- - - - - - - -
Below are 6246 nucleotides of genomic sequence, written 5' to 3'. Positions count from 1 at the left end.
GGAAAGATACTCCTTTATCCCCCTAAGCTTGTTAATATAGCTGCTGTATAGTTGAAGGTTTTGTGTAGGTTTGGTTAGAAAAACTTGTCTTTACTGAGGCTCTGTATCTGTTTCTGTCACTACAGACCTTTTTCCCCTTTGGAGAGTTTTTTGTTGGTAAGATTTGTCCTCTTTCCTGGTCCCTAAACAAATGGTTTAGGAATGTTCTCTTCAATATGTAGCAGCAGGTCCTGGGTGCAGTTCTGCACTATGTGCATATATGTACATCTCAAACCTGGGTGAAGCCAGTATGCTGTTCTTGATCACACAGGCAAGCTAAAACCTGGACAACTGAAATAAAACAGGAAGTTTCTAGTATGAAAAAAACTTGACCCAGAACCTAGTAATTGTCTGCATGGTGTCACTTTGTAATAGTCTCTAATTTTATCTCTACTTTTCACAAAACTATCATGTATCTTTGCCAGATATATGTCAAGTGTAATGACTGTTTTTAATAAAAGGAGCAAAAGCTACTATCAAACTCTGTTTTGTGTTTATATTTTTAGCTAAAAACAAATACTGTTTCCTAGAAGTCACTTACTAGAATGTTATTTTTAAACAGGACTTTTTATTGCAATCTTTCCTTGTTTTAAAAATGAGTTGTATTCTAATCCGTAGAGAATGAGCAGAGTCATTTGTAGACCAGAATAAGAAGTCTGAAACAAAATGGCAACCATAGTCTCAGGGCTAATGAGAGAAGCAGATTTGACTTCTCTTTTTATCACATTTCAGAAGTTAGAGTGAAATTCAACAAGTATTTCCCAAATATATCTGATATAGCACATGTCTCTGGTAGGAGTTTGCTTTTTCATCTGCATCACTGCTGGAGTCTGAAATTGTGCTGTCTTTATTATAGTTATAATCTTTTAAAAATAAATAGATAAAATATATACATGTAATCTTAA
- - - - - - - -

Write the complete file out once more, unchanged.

Below are 6246 nucleotides of genomic sequence, written 5' to 3'. Positions count from 1 at the left end.
GGAAAGATACTCCTTTATCCCCCTAAGCTTGTTAATATAGCTGCTGTATAGTTGAAGGTTTTGTGTAGGTTTGGTTAGAAAAACTTGTCTTTACTGAGGCTCTGTATCTGTTTCTGTCACTACAGACCTTTTTCCCCTTTGGAGAGTTTTTTGTTGGTAAGATTTGTCCTCTTTCCTGGTCCCTAAACAAATGGTTTAGGAATGTTCTCTTCAATATGTAGCAGCAGGTCCTGGGTGCAGTTCTGCACTATGTGCATATATGTACATCTCAAACCTGGGTGAAGCCAGTATGCTGTTCTTGATCACACAGGCAAGCTAAAACCTGGACAACTGAAATAAAACAGGAAGTTTCTAGTATGAAAAAAACTTGACCCAGAACCTAGTAATTGTCTGCATGGTGTCACTTTGTAATAGTCTCTAATTTTATCTCTACTTTTCACAAAACTATCATGTATCTTTGCCAGATATATGTCAAGTGTAATGACTGTTTTTAATAAAAGGAGCAAAAGCTACTATCAAACTCTGTTTTGTGTTTATATTTTTAGCTAAAAACAAATACTGTTTCCTAGAAGTCACTTACTAGAATGTTATTTTTAAACAGGACTTTTTATTGCAATCTTTCCTTGTTTTAAAAATGAGTTGTATTCTAATCCGTAGAGAATGAGCAGAGTCATTTGTAGACCAGAATAAGAAGTCTGAAACAAAATGGCAACCATAGTCTCAGGGCTAATGAGAGAAGCAGATTTGACTTCTCTTTTTATCACATTTCAGAAGTTAGAGTGAAATTCAACAAGTATTTCCCAAATATATCTGATATAGCACATGTCTCTGGTAGGAGTTTGCTTTTTCATCTGCATCACTGCTGGAGTCTGAAATTGTGCTGTCTTTATTATAGTTATAATCTTTTAAAAATAAATAGATAAAATATATACATGTAATCTTAA